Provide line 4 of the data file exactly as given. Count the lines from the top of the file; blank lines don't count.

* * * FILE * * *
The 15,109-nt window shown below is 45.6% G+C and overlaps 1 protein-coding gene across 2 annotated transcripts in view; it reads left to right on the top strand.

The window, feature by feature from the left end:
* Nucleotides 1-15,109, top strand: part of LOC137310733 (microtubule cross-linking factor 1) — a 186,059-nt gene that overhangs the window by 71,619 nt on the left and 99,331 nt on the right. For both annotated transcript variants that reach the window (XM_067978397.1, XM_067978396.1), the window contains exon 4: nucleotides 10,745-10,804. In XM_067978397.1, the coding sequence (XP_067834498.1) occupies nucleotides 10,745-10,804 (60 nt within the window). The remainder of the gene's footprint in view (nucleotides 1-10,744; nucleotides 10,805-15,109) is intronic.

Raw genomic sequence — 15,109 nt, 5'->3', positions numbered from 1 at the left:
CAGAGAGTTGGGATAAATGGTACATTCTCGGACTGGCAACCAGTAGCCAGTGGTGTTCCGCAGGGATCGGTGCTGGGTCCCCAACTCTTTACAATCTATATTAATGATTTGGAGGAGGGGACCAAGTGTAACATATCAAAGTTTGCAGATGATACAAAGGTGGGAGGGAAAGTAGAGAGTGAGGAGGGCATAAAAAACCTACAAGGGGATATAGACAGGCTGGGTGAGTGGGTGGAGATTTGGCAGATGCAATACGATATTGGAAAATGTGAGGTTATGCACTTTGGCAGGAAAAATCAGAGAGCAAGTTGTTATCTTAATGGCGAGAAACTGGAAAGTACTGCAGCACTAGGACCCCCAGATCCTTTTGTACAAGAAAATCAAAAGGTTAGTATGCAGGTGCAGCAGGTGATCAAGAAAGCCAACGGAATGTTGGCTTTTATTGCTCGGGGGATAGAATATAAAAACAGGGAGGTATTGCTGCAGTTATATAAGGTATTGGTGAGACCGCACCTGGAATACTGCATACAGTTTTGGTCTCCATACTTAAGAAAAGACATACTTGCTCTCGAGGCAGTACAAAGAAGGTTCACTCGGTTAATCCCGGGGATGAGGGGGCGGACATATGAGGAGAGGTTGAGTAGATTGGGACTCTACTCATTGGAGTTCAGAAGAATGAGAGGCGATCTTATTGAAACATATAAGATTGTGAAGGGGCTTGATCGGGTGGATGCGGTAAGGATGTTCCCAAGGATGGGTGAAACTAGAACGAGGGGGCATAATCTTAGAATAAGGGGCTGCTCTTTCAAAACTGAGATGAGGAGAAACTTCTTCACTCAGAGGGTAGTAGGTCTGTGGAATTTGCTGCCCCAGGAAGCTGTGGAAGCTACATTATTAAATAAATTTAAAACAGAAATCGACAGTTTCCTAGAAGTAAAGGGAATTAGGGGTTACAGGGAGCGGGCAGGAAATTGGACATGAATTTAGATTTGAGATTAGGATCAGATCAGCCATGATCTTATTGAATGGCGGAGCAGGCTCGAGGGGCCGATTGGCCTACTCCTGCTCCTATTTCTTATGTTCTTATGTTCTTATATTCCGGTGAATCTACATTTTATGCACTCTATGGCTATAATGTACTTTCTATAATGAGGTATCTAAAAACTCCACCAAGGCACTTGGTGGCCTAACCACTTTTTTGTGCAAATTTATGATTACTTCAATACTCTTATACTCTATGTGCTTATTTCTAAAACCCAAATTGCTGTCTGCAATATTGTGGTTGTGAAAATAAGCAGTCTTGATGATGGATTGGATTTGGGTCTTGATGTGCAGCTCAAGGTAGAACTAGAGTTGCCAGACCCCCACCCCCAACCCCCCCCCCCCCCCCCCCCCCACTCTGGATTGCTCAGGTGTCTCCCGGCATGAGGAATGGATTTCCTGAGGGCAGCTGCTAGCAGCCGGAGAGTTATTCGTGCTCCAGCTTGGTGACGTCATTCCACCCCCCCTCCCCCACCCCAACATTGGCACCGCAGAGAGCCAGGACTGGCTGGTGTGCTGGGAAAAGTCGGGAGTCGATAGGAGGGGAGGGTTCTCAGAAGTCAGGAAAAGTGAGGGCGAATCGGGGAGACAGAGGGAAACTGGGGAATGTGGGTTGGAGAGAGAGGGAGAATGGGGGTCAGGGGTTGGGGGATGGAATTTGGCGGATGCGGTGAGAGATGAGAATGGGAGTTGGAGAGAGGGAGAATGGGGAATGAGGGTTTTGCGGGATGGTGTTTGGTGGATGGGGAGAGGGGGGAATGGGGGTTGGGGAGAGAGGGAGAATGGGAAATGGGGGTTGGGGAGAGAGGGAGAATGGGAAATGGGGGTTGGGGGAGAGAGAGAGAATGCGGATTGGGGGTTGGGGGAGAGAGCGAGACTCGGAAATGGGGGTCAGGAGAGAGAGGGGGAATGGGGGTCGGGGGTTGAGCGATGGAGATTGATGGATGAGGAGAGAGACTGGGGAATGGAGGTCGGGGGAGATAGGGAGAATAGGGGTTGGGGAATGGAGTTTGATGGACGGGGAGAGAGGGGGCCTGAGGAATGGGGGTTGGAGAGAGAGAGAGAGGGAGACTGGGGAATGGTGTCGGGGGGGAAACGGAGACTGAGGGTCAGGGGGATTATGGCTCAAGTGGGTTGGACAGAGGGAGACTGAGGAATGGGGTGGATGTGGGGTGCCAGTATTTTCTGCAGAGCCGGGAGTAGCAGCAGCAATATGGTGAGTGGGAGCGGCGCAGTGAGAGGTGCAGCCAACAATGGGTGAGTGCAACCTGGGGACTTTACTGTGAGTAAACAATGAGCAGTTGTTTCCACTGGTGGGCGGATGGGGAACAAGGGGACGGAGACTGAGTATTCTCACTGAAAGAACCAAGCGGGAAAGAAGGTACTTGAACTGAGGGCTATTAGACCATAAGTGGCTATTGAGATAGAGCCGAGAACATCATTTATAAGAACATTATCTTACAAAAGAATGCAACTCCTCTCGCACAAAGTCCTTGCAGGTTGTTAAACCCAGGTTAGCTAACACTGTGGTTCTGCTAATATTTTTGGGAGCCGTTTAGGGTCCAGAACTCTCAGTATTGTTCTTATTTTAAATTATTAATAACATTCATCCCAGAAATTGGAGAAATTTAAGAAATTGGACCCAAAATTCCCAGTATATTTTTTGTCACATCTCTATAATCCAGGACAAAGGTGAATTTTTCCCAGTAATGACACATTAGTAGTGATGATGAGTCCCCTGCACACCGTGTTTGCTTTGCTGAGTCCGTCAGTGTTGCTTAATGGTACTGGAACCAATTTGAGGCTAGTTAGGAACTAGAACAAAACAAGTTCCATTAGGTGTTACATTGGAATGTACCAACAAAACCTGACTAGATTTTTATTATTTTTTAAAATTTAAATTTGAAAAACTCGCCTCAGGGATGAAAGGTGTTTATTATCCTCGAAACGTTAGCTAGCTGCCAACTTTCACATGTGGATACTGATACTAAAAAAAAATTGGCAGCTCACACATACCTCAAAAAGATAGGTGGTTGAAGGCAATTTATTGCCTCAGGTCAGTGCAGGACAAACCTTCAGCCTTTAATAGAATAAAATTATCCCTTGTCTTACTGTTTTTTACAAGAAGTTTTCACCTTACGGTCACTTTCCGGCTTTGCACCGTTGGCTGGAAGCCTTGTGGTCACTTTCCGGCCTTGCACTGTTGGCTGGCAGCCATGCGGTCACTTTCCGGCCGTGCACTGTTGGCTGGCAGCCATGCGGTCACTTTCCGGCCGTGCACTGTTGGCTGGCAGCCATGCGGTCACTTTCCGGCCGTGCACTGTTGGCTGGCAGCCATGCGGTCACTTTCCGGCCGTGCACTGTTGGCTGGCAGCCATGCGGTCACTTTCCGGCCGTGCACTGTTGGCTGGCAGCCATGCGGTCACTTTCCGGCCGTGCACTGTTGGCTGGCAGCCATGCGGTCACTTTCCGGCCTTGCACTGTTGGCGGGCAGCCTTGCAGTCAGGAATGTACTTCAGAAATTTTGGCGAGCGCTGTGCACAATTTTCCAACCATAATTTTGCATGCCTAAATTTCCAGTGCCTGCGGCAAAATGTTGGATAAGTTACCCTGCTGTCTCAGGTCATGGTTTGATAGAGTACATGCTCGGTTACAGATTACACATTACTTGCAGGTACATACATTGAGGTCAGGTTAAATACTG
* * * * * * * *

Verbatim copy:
Raw genomic sequence — 15,109 nt, 5'->3', positions numbered from 1 at the left: